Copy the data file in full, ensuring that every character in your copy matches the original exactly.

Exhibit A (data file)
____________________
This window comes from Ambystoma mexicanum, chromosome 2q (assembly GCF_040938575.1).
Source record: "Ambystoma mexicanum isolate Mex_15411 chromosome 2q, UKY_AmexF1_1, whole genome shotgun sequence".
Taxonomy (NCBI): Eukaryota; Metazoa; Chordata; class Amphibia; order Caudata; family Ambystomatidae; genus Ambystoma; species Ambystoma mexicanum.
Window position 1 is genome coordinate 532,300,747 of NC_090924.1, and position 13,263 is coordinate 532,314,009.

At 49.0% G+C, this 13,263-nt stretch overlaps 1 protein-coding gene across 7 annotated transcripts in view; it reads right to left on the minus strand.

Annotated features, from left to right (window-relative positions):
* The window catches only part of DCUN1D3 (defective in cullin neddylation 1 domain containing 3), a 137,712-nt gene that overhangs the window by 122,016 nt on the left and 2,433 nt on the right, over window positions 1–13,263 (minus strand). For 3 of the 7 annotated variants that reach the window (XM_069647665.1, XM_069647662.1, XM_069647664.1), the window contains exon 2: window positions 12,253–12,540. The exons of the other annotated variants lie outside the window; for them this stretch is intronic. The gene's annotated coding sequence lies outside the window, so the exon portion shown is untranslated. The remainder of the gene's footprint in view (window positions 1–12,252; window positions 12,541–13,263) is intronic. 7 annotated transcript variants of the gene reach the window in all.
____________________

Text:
This window comes from Ambystoma mexicanum, chromosome 2q (assembly GCF_040938575.1).
Source record: "Ambystoma mexicanum isolate Mex_15411 chromosome 2q, UKY_AmexF1_1, whole genome shotgun sequence".
Taxonomy (NCBI): Eukaryota; Metazoa; Chordata; class Amphibia; order Caudata; family Ambystomatidae; genus Ambystoma; species Ambystoma mexicanum.
Window position 1 is genome coordinate 532,300,747 of NC_090924.1, and position 13,263 is coordinate 532,314,009.

At 49.0% G+C, this 13,263-nt stretch overlaps 1 protein-coding gene across 7 annotated transcripts in view; it reads right to left on the minus strand.

Annotated features, from left to right (window-relative positions):
* The window catches only part of DCUN1D3 (defective in cullin neddylation 1 domain containing 3), a 137,712-nt gene that overhangs the window by 122,016 nt on the left and 2,433 nt on the right, over window positions 1–13,263 (minus strand). For 3 of the 7 annotated variants that reach the window (XM_069647665.1, XM_069647662.1, XM_069647664.1), the window contains exon 2: window positions 12,253–12,540. The exons of the other annotated variants lie outside the window; for them this stretch is intronic. The gene's annotated coding sequence lies outside the window, so the exon portion shown is untranslated. The remainder of the gene's footprint in view (window positions 1–12,252; window positions 12,541–13,263) is intronic. 7 annotated transcript variants of the gene reach the window in all.